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Tuesday April 23rd, 2024

Sri Lanka main opposition stalwarts waiting to support president, rival parties claim

ECONOMYNEXT — All is not well at Sri Lanka’s main opposition Samagi Jana Balawegaya (SJB) according to several MPs from rival and newly allied parties who claim that a section of SJB stalwarts plan to extend their support to President Ranil Wickremesinghe.

Both Wickremesinghe’s United National Party (UNP) and the ruling Sri Lanka Podujana Peramuna (SLPP) insist that a crossover is imminent.

UNP general secretary Palitha Range Bandara told reporters on Tuesday February 13 that SJB and opposition leader Sajith Premadasa is trying to cobble together an alliance using spent forces even as the forces to be reckoned with in the opposition camp have started to join the president.

He did not, however, name names.

“Mr Premadasa cannot move it forward as a political party. What he has to do is make the smart choice and join the president and the UNP and work for the future of the country,” said Bandara.

SLPP parliamentarian Piyal Nishantha told reporters that Premadasa has been collecting politicians who have been rejected by the people and attempting to inflate their worth.

“The most prominent individuals with him will join Mr Wickremesinghe and engage in politics in due course. There is no need to name names. I can guarantee that a large group of Mr Premadasa’s people will definitely come forward to support the government,” said Nisthana.

Critics of the SJB say the party leadership has been cosying up to erstwhile SLPP loyalists who, in the wake of the popular protests that saw the ouster of then President Gotabaya Rajapaksa in 2022, left the government and sat in the opposition benches as independent MPs. Most of these ex-SLPP members, who now make various opposition groupings, were at the forefront of the Rajapaksa campaign in the run-up to the 2019 presidential election.

One such group is the Freedom People’s Congress (FPC) led by MP Dullas Alahapperuma, who Premadasa and the SJB backed in 2022 for the presidency.

FPC member and MP Dilan Perera told reporters on Tuesday that some people in the SJB are attempting to scuttle their efforts at forming a grand alliance with the SJB.

“There may be one or two in our team who are deal makers with Mr Wickremesinghe. The opposition must understand at least now that unity within the opposition is essential,” said Perera.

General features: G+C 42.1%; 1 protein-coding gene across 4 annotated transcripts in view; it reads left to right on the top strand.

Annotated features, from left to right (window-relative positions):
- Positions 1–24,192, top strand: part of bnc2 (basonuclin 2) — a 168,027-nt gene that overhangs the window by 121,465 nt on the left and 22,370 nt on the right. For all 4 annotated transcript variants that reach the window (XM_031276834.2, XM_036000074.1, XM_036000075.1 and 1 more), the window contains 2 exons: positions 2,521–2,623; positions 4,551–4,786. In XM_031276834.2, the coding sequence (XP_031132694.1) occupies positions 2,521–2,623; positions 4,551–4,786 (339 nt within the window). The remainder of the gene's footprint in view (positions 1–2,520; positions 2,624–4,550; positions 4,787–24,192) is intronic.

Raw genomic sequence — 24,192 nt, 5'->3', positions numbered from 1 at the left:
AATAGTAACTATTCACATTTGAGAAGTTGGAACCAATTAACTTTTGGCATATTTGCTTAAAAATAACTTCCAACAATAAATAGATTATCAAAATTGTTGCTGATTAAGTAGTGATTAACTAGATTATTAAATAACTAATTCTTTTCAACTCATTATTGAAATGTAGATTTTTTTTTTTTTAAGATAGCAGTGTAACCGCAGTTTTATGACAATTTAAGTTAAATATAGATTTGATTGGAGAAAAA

“We tried to make a grand alliance and make the leader of the SJB the leader of the country. But when we try to do that, MPs in the SJB try to sabotage it,” he said.

No SJB parliamentarian has officially crossed over or has made any public remarks indicating a possible crossover in the past few months. (Colombo/Feb14/2024)

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Sri Lanka single borrower limits cut to 25-pct of bank capital, SOEs also included

ECONOMYNEXT – Sri Lanka’s central bank has issued directions limiting loans to a singe borrower or a group of connected customers to 25 percent of Tier I capital, with state enterprises which turned out to be the biggest borrowers, also included.

In a 2007 direction, banks were allowed to give loans up to 30 percent of capital for a single customer and 33 percent for a group but the rules were widely violated in the case of state enterprises, which were used as off-budget vehicles to give energy and other subsidies.

Banks will have to limit exposures to 25 percent starting from January 2026.

According to transitional provisions published in the direction seems to indicate that some banks may have single borrower exposures of 85 percent or more.

They will be required to bring exposures down to 60 percent by 2027 and 25 percent by 2028.

Download the direction from here Sri-Lanka-single-borrow-limit-direction-2024

Energy utilities were made to borrow from state banks to run off-budget subsidies under plan avoid a price formula during the Rajapaksa regimes.

Sri Lanka’s state banks ended up with large debts to Ceylon Petroleum Corporation partly due to flexible inflation targeting (printing money to cut rates as soon as inflation fall triggering forex shortages) even when fuel was market priced in 2018, analysts have shown.

When rates were cut with inflationary open market operations, triggering forex shortages, CPC was barred from buying dollars and forced to get suppliers’ credit denominated in dollars.

The suppliers’ credits were later converted to dollar loans from state bank loans, usually after the currency collapsed from the inflationary rate cuts or inflationary open market operations to sterilize interventions or both, analysts have shown.